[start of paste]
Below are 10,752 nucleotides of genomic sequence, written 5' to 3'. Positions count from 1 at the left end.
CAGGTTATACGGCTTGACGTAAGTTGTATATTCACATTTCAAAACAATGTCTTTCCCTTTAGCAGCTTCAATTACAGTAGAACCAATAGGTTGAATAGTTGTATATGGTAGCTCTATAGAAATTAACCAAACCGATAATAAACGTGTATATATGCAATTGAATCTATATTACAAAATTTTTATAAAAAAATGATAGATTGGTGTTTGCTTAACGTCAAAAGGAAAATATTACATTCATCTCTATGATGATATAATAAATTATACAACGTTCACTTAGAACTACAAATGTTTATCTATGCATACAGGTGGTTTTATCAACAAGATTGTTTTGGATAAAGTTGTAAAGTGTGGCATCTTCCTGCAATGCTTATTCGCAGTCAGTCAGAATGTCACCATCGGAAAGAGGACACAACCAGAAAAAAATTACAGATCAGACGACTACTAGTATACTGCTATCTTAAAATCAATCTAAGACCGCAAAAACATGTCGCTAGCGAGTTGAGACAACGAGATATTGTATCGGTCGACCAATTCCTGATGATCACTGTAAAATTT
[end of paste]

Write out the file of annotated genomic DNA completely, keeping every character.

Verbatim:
Below are 10,752 nucleotides of genomic sequence, written 5' to 3'. Positions count from 1 at the left end.
CAGGTTATACGGCTTGACGTAAGTTGTATATTCACATTTCAAAACAATGTCTTTCCCTTTAGCAGCTTCAATTACAGTAGAACCAATAGGTTGAATAGTTGTATATGGTAGCTCTATAGAAATTAACCAAACCGATAATAAACGTGTATATATGCAATTGAATCTATATTACAAAATTTTTATAAAAAAATGATAGATTGGTGTTTGCTTAACGTCAAAAGGAAAATATTACATTCATCTCTATGATGATATAATAAATTATACAACGTTCACTTAGAACTACAAATGTTTATCTATGCATACAGGTGGTTTTATCAACAAGATTGTTTTGGATAAAGTTGTAAAGTGTGGCATCTTCCTGCAATGCTTATTCGCAGTCAGTCAGAATGTCACCATCGGAAAGAGGACACAACCAGAAAAAAATTACAGATCAGACGACTACTAGTATACTGCTATCTTAAAATCAATCTAAGACCGCAAAAACATGTCGCTAGCGAGTTGAGACAACGAGATATTGTATCGGTCGACCAATTCCTGATGATCACTGTAAAATTT